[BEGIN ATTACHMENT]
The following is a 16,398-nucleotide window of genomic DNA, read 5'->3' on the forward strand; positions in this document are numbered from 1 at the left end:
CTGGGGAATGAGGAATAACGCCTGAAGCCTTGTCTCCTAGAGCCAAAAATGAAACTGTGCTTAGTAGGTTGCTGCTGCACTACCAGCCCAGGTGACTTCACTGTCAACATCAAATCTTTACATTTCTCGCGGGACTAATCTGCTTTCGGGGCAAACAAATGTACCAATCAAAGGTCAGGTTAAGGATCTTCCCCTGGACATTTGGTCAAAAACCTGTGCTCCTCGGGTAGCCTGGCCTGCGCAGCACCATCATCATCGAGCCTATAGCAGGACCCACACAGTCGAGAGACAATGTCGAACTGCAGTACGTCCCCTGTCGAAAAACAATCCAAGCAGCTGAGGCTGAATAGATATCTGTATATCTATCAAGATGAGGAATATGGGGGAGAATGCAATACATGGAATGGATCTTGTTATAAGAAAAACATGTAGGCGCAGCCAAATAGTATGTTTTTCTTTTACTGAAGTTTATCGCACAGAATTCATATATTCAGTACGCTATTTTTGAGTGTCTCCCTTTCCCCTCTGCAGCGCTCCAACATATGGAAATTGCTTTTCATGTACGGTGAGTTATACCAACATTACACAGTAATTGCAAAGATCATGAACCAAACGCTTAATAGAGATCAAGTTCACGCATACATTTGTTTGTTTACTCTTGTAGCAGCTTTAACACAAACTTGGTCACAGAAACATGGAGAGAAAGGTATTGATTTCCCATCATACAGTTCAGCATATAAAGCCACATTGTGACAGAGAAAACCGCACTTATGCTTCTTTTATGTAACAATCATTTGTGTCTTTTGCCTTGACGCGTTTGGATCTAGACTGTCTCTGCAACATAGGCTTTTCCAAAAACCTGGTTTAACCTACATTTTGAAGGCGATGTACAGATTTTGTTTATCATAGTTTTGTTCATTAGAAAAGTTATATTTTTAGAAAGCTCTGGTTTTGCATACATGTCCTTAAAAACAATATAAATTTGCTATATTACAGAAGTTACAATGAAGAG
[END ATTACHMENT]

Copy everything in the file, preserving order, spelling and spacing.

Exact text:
The following is a 16,398-nucleotide window of genomic DNA, read 5'->3' on the forward strand; positions in this document are numbered from 1 at the left end:
CTGGGGAATGAGGAATAACGCCTGAAGCCTTGTCTCCTAGAGCCAAAAATGAAACTGTGCTTAGTAGGTTGCTGCTGCACTACCAGCCCAGGTGACTTCACTGTCAACATCAAATCTTTACATTTCTCGCGGGACTAATCTGCTTTCGGGGCAAACAAATGTACCAATCAAAGGTCAGGTTAAGGATCTTCCCCTGGACATTTGGTCAAAAACCTGTGCTCCTCGGGTAGCCTGGCCTGCGCAGCACCATCATCATCGAGCCTATAGCAGGACCCACACAGTCGAGAGACAATGTCGAACTGCAGTACGTCCCCTGTCGAAAAACAATCCAAGCAGCTGAGGCTGAATAGATATCTGTATATCTATCAAGATGAGGAATATGGGGGAGAATGCAATACATGGAATGGATCTTGTTATAAGAAAAACATGTAGGCGCAGCCAAATAGTATGTTTTTCTTTTACTGAAGTTTATCGCACAGAATTCATATATTCAGTACGCTATTTTTGAGTGTCTCCCTTTCCCCTCTGCAGCGCTCCAACATATGGAAATTGCTTTTCATGTACGGTGAGTTATACCAACATTACACAGTAATTGCAAAGATCATGAACCAAACGCTTAATAGAGATCAAGTTCACGCATACATTTGTTTGTTTACTCTTGTAGCAGCTTTAACACAAACTTGGTCACAGAAACATGGAGAGAAAGGTATTGATTTCCCATCATACAGTTCAGCATATAAAGCCACATTGTGACAGAGAAAACCGCACTTATGCTTCTTTTATGTAACAATCATTTGTGTCTTTTGCCTTGACGCGTTTGGATCTAGACTGTCTCTGCAACATAGGCTTTTCCAAAAACCTGGTTTAACCTACATTTTGAAGGCGATGTACAGATTTTGTTTATCATAGTTTTGTTCATTAGAAAAGTTATATTTTTAGAAAGCTCTGGTTTTGCATACATGTCCTTAAAAACAATATAAATTTGCTATATTACAGAAGTTACAATGAAGAG